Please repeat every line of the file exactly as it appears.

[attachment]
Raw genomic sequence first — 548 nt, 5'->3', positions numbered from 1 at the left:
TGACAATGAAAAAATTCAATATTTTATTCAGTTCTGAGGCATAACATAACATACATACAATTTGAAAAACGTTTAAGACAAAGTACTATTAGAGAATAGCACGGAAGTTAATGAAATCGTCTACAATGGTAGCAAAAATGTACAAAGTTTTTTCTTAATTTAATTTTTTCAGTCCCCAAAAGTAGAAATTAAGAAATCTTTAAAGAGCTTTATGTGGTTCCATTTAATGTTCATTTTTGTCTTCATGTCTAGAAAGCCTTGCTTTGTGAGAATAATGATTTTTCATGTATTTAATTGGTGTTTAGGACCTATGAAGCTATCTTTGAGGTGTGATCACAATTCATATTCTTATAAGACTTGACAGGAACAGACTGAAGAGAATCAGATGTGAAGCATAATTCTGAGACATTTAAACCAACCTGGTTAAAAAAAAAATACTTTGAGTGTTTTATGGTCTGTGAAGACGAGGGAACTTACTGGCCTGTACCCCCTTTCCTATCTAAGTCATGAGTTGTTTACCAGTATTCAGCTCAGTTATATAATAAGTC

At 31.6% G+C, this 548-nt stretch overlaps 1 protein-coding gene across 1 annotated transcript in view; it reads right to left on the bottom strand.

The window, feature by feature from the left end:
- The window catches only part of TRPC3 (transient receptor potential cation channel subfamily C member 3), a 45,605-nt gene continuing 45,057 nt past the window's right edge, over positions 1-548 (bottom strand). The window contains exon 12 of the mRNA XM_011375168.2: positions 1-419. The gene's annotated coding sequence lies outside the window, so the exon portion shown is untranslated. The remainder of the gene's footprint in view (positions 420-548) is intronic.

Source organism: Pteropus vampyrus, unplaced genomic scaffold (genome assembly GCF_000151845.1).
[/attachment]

Raw genomic sequence first — 548 nt, 5'->3', positions numbered from 1 at the left:
TGACAATGAAAAAATTCAATATTTTATTCAGTTCTGAGGCATAACATAACATACATACAATTTGAAAAACGTTTAAGACAAAGTACTATTAGAGAATAGCACGGAAGTTAATGAAATCGTCTACAATGGTAGCAAAAATGTACAAAGTTTTTTCTTAATTTAATTTTTTCAGTCCCCAAAAGTAGAAATTAAGAAATCTTTAAAGAGCTTTATGTGGTTCCATTTAATGTTCATTTTTGTCTTCATGTCTAGAAAGCCTTGCTTTGTGAGAATAATGATTTTTCATGTATTTAATTGGTGTTTAGGACCTATGAAGCTATCTTTGAGGTGTGATCACAATTCATATTCTTATAAGACTTGACAGGAACAGACTGAAGAGAATCAGATGTGAAGCATAATTCTGAGACATTTAAACCAACCTGGTTAAAAAAAAAATACTTTGAGTGTTTTATGGTCTGTGAAGACGAGGGAACTTACTGGCCTGTACCCCCTTTCCTATCTAAGTCATGAGTTGTTTACCAGTATTCAGCTCAGTTATATAATAAGTC

At 31.6% G+C, this 548-nt stretch overlaps 1 protein-coding gene across 1 annotated transcript in view; it reads right to left on the bottom strand.

The window, feature by feature from the left end:
- The window catches only part of TRPC3 (transient receptor potential cation channel subfamily C member 3), a 45,605-nt gene continuing 45,057 nt past the window's right edge, over positions 1-548 (bottom strand). The window contains exon 12 of the mRNA XM_011375168.2: positions 1-419. The gene's annotated coding sequence lies outside the window, so the exon portion shown is untranslated. The remainder of the gene's footprint in view (positions 420-548) is intronic.

Source organism: Pteropus vampyrus, unplaced genomic scaffold (genome assembly GCF_000151845.1).